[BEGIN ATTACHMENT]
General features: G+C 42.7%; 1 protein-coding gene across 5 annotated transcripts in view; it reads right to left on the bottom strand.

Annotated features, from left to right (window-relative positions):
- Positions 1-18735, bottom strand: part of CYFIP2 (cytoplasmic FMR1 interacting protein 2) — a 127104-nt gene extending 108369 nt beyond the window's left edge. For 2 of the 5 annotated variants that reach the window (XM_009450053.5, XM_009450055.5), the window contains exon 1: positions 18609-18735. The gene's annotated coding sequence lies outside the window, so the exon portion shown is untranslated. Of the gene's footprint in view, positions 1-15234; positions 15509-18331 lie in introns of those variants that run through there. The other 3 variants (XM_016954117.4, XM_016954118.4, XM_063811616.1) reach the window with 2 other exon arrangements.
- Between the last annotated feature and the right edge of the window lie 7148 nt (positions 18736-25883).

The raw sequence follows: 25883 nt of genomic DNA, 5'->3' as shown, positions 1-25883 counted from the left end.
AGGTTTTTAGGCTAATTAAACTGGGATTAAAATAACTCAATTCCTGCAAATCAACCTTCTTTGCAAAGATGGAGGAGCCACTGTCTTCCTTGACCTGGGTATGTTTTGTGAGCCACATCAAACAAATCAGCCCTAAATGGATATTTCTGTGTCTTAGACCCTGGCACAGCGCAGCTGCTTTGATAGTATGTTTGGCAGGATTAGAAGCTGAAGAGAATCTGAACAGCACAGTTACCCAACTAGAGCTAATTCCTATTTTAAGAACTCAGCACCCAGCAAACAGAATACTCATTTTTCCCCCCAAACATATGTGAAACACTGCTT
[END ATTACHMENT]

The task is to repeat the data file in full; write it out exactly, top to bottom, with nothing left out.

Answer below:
General features: G+C 42.7%; 1 protein-coding gene across 5 annotated transcripts in view; it reads right to left on the bottom strand.

Annotated features, from left to right (window-relative positions):
- Positions 1-18735, bottom strand: part of CYFIP2 (cytoplasmic FMR1 interacting protein 2) — a 127104-nt gene extending 108369 nt beyond the window's left edge. For 2 of the 5 annotated variants that reach the window (XM_009450053.5, XM_009450055.5), the window contains exon 1: positions 18609-18735. The gene's annotated coding sequence lies outside the window, so the exon portion shown is untranslated. Of the gene's footprint in view, positions 1-15234; positions 15509-18331 lie in introns of those variants that run through there. The other 3 variants (XM_016954117.4, XM_016954118.4, XM_063811616.1) reach the window with 2 other exon arrangements.
- Between the last annotated feature and the right edge of the window lie 7148 nt (positions 18736-25883).

The raw sequence follows: 25883 nt of genomic DNA, 5'->3' as shown, positions 1-25883 counted from the left end.
AGGTTTTTAGGCTAATTAAACTGGGATTAAAATAACTCAATTCCTGCAAATCAACCTTCTTTGCAAAGATGGAGGAGCCACTGTCTTCCTTGACCTGGGTATGTTTTGTGAGCCACATCAAACAAATCAGCCCTAAATGGATATTTCTGTGTCTTAGACCCTGGCACAGCGCAGCTGCTTTGATAGTATGTTTGGCAGGATTAGAAGCTGAAGAGAATCTGAACAGCACAGTTACCCAACTAGAGCTAATTCCTATTTTAAGAACTCAGCACCCAGCAAACAGAATACTCATTTTTCCCCCCAAACATATGTGAAACACTGCTT